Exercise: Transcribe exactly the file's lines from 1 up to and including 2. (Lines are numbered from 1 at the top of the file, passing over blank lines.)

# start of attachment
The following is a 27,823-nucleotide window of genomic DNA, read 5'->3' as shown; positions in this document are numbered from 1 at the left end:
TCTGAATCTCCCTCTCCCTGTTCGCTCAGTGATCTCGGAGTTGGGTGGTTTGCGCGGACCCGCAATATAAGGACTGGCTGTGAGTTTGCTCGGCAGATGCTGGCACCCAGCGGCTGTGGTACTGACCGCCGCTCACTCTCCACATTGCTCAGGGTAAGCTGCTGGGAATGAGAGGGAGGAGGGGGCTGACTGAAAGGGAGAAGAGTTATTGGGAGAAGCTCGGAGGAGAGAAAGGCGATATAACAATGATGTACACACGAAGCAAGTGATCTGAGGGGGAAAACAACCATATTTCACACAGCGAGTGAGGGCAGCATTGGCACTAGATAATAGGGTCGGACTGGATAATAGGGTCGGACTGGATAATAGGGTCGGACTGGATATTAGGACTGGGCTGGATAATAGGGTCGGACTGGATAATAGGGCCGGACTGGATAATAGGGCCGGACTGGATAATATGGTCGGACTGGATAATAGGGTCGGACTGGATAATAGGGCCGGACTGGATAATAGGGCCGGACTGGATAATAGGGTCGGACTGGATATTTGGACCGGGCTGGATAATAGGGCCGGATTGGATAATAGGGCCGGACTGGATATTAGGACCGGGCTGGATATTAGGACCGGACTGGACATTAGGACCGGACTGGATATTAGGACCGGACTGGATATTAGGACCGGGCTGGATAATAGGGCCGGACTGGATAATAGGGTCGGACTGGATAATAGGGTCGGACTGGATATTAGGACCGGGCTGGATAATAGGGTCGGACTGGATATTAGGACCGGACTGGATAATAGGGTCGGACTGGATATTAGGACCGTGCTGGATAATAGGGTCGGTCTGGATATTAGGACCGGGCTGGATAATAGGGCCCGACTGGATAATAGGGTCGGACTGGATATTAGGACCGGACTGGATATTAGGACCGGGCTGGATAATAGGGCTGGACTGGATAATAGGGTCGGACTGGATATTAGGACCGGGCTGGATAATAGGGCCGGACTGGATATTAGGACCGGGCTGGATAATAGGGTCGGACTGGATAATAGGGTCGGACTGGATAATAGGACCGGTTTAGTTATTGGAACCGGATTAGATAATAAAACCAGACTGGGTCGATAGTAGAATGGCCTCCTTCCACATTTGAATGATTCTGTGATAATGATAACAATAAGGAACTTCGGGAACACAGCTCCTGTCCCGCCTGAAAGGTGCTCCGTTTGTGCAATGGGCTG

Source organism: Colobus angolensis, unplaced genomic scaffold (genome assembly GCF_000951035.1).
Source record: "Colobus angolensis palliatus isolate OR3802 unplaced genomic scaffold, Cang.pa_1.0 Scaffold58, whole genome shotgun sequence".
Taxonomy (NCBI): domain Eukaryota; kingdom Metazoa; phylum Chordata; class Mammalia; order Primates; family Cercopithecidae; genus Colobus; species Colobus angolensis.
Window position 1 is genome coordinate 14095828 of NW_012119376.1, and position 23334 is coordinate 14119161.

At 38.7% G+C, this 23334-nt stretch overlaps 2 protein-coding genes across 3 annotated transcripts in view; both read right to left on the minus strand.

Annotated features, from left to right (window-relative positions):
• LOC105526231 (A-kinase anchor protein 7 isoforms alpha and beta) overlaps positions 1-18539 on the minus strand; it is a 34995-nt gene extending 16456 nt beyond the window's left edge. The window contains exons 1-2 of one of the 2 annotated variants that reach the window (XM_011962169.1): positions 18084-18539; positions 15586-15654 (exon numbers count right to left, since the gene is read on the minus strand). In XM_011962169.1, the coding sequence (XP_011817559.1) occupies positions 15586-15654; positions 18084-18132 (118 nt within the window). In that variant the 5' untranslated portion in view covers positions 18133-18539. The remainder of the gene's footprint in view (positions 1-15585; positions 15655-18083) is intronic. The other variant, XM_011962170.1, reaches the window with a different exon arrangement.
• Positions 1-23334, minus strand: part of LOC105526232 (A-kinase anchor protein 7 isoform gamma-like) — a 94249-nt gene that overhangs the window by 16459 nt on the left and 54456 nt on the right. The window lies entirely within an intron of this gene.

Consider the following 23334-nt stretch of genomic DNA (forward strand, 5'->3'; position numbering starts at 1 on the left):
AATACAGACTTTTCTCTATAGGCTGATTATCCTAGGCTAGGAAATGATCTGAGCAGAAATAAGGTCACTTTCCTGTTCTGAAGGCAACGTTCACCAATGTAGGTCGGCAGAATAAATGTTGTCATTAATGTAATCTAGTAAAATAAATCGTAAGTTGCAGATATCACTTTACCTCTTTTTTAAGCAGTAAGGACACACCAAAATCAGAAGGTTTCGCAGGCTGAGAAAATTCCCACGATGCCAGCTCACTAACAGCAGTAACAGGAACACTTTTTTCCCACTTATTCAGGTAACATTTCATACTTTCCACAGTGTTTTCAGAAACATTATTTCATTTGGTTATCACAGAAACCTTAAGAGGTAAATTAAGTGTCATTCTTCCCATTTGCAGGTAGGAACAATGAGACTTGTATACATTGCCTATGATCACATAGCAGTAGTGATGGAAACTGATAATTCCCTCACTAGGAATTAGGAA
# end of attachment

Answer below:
The following is a 27,823-nucleotide window of genomic DNA, read 5'->3' as shown; positions in this document are numbered from 1 at the left end:
TCTGAATCTCCCTCTCCCTGTTCGCTCAGTGATCTCGGAGTTGGGTGGTTTGCGCGGACCCGCAATATAAGGACTGGCTGTGAGTTTGCTCGGCAGATGCTGGCACCCAGCGGCTGTGGTACTGACCGCCGCTCACTCTCCACATTGCTCAGGGTAAGCTGCTGGGAATGAGAGGGAGGAGGGGGCTGACTGAAAGGGAGAAGAGTTATTGGGAGAAGCTCGGAGGAGAGAAAGGCGATATAACAATGATGTACACACGAAGCAAGTGATCTGAGGGGGAAAACAACCATATTTCACACAGCGAGTGAGGGCAGCATTGGCACTAGATAATAGGGTCGGACTGGATAATAGGGTCGGACTGGATAATAGGGTCGGACTGGATATTAGGACTGGGCTGGATAATAGGGTCGGACTGGATAATAGGGCCGGACTGGATAATAGGGCCGGACTGGATAATATGGTCGGACTGGATAATAGGGTCGGACTGGATAATAGGGCCGGACTGGATAATAGGGCCGGACTGGATAATAGGGTCGGACTGGATATTTGGACCGGGCTGGATAATAGGGCCGGATTGGATAATAGGGCCGGACTGGATATTAGGACCGGGCTGGATATTAGGACCGGACTGGACATTAGGACCGGACTGGATATTAGGACCGGACTGGATATTAGGACCGGGCTGGATAATAGGGCCGGACTGGATAATAGGGTCGGACTGGATAATAGGGTCGGACTGGATATTAGGACCGGGCTGGATAATAGGGTCGGACTGGATATTAGGACCGGACTGGATAATAGGGTCGGACTGGATATTAGGACCGTGCTGGATAATAGGGTCGGTCTGGATATTAGGACCGGGCTGGATAATAGGGCCCGACTGGATAATAGGGTCGGACTGGATATTAGGACCGGACTGGATATTAGGACCGGGCTGGATAATAGGGCTGGACTGGATAATAGGGTCGGACTGGATATTAGGACCGGGCTGGATAATAGGGCCGGACTGGATATTAGGACCGGGCTGGATAATAGGGTCGGACTGGATAATAGGGTCGGACTGGATAATAGGACCGGTTTAGTTATTGGAACCGGATTAGATAATAAAACCAGACTGGGTCGATAGTAGAATGGCCTCCTTCCACATTTGAATGATTCTGTGATAATGATAACAATAAGGAACTTCGGGAACACAGCTCCTGTCCCGCCTGAAAGGTGCTCCGTTTGTGCAATGGGCTG